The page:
Insurance Basics
February 21, 2024

How to Read a Property Insurance Policy Form

Steadily's blog cover page for information around landlord insurance.

Purchasing adequate landlord insurance for your investment property is vital if you want to protect your income and maintain long-term financial security. But the coverage to which you’re entitled will depend on the terms and conditions of your policy. or this reason, you must read every part of an insurance policy form before going ahead with a deal. 

When comparing insurance deals, it’s a good idea to seek advice from an expert. While some insurance providers may appear to offer irresistibly cheap rates, they may not deliver the full coverage you need to protect yourself from all eventualities. A financial expert or insurance agent will quickly spot any holes in an insurance policy and ensure you don't lose money unnecessarily. Of course, it’s also a good idea to learn as much as possible about the insurance landscape. That will ensure you’re well-equipped to engage with insurers and make decisions that work for you.

Related Reading: How to Lower the Cost of Landlord Insurance

What do insurance policies include?

One of the first things to understand about insurance policies is that they come with seven key components, including:

  • Declarations: Declarations appear on the first page(s) of your policy and specify the name of the person to whom the insurance applies, the relevant policy address, a summary of the policy, policy limits, and other vital points of information.
  • Insuring agreements: This part of the policy outlines who, what, and how the insurance provider is insuring the client.
  • Definitions: The definitions page clarifies any key industry terms used in the policy.
  • Coverages: This section states the amount of risk or liability protected under the insurance policy, including which items or parts of the property the policy covers.
  • Exclusions:  Insurance companies provide a section on exclusions to clarify what your policy does not cover.
  • Conditions: The conditions of your policy lay out the circumstances under which coverages apply.
  • Endorsements: Also known as an addendum, an endorsement refers to an amendment to a policy document.

Key questions to ask about your insurance policy 

Before you purchase an insurance policy form, you must ask yourself a few vital questions. These include: 

1. Is it a named peril or an open peril policy?

Named peril policies only cover events explicitly listed in the policy form. There are two categories of named peril policies — basic and broad.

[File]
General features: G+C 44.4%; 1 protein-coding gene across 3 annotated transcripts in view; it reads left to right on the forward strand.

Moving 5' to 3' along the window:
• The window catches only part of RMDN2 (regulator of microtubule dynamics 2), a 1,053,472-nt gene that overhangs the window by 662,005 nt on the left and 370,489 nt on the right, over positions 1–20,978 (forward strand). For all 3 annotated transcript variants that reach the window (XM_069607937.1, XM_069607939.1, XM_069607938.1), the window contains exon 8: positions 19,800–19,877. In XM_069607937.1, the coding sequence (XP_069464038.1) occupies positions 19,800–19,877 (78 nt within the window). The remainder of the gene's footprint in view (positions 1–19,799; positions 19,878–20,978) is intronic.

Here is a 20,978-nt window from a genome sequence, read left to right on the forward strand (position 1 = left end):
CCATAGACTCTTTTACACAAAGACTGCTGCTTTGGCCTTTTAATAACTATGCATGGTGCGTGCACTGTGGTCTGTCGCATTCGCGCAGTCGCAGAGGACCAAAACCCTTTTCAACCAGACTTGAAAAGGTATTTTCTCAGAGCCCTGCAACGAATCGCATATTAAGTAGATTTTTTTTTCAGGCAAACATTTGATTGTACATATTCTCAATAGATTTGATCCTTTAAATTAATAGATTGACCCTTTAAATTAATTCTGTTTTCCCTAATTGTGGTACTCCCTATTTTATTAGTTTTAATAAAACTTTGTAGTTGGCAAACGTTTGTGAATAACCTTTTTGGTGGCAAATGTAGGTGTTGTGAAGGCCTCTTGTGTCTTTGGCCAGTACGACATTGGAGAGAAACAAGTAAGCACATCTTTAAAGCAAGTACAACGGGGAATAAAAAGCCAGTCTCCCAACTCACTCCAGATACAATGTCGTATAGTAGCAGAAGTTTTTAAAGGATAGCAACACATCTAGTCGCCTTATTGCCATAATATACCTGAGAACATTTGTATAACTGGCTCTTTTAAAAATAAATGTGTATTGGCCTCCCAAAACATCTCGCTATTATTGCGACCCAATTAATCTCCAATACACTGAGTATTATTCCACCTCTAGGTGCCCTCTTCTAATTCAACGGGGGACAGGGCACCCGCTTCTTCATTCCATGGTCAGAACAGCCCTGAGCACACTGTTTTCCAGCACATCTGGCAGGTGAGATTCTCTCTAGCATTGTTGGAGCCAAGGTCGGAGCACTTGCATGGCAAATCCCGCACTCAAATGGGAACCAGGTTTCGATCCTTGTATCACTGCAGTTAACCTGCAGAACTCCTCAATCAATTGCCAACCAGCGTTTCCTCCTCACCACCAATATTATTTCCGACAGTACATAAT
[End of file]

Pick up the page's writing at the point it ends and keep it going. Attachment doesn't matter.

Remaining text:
Basic named peril insurance policies cover the following:

  • Fire
  • Lightning
  • Storms or hail
  • Explosions
  • Smoke damage
  • Damage caused by aircraft or vehicles
  • Riots or civil unrest
  • Vandalism or malicious damage
  • Leaks caused by sprinklers
  • Sinkhole collapse 
  • Volcanic activity

Broad-named perils policies include additional protection areas on top of the basic form policies, including:

  • Burglary
  • Fallen objects
  • Ice or snow
  • Frozen plumbing
  • Accidental water damage
  • Electricity

Open peril policies, offer coverage for losses linked to perils that are not explicitly ruled out by the policy. Such policies are often more expensive than named peril coverage, but provide better protection. Basic vs broad coverages will vary from carrier to carrier. 

2. Does your policy offer replacement cost or actual cash value coverage?

If your insurer provides replacement cost value (RCV) for damaged items, they’ll reimburse you for the amount needed to replace the item, without taking depreciation into account. If they offer actual cash value (ACV) you’ll  only receive the value of the property at the time the loss occurred. Broadly speaking, RCV is a superior form of insurance for property owners. 

Each policy addresses ACV or RCV for dwelling coverage separately from personal property, i.e., if a customer wants RCV on both the dwelling and contents, they need to check how both are addressed in the policy.

3. Are flood and earthquake coverage excluded?

Insurance policies often exclude damages caused by floods and earthquakes. If your landlord insurance doesn’t cover floods or earthquakes, you’ll need to take out a separate policy — particularly if you live in an area prone to flooding or seismic activity. You may also be able to add flood and earthquake coverage as endorsements on your existing policy, although this will depend on your insurance carrier’s policies.